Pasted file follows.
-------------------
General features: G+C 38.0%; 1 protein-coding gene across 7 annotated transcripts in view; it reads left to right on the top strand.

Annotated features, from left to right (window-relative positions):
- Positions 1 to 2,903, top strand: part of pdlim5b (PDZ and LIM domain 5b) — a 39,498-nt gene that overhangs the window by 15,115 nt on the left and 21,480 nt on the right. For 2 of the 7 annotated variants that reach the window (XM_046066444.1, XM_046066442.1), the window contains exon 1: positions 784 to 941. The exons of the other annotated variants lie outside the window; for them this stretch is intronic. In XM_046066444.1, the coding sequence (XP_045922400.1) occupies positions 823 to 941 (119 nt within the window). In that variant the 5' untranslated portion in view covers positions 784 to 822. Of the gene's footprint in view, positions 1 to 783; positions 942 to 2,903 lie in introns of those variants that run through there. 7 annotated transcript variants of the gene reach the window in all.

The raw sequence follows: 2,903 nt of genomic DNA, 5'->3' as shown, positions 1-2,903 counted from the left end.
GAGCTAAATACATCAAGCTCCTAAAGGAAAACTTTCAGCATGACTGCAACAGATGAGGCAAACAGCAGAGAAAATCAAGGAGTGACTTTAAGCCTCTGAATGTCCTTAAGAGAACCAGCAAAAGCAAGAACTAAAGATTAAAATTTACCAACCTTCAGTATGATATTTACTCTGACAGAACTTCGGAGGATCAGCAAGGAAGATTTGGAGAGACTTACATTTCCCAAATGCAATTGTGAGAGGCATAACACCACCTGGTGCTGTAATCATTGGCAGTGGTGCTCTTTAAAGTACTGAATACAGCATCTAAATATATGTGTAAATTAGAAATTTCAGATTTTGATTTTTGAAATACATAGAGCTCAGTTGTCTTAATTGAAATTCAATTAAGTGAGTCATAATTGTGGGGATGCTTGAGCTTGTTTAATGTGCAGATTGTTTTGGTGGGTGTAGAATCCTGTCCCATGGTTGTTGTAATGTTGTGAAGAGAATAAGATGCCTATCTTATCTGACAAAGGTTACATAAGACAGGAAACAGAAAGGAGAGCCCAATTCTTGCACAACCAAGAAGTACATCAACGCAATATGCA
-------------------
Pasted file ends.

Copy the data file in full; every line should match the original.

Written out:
General features: G+C 38.0%; 1 protein-coding gene across 7 annotated transcripts in view; it reads left to right on the top strand.

Annotated features, from left to right (window-relative positions):
- Positions 1 to 2,903, top strand: part of pdlim5b (PDZ and LIM domain 5b) — a 39,498-nt gene that overhangs the window by 15,115 nt on the left and 21,480 nt on the right. For 2 of the 7 annotated variants that reach the window (XM_046066444.1, XM_046066442.1), the window contains exon 1: positions 784 to 941. The exons of the other annotated variants lie outside the window; for them this stretch is intronic. In XM_046066444.1, the coding sequence (XP_045922400.1) occupies positions 823 to 941 (119 nt within the window). In that variant the 5' untranslated portion in view covers positions 784 to 822. Of the gene's footprint in view, positions 1 to 783; positions 942 to 2,903 lie in introns of those variants that run through there. 7 annotated transcript variants of the gene reach the window in all.

The raw sequence follows: 2,903 nt of genomic DNA, 5'->3' as shown, positions 1-2,903 counted from the left end.
GAGCTAAATACATCAAGCTCCTAAAGGAAAACTTTCAGCATGACTGCAACAGATGAGGCAAACAGCAGAGAAAATCAAGGAGTGACTTTAAGCCTCTGAATGTCCTTAAGAGAACCAGCAAAAGCAAGAACTAAAGATTAAAATTTACCAACCTTCAGTATGATATTTACTCTGACAGAACTTCGGAGGATCAGCAAGGAAGATTTGGAGAGACTTACATTTCCCAAATGCAATTGTGAGAGGCATAACACCACCTGGTGCTGTAATCATTGGCAGTGGTGCTCTTTAAAGTACTGAATACAGCATCTAAATATATGTGTAAATTAGAAATTTCAGATTTTGATTTTTGAAATACATAGAGCTCAGTTGTCTTAATTGAAATTCAATTAAGTGAGTCATAATTGTGGGGATGCTTGAGCTTGTTTAATGTGCAGATTGTTTTGGTGGGTGTAGAATCCTGTCCCATGGTTGTTGTAATGTTGTGAAGAGAATAAGATGCCTATCTTATCTGACAAAGGTTACATAAGACAGGAAACAGAAAGGAGAGCCCAATTCTTGCACAACCAAGAAGTACATCAACGCAATATGCA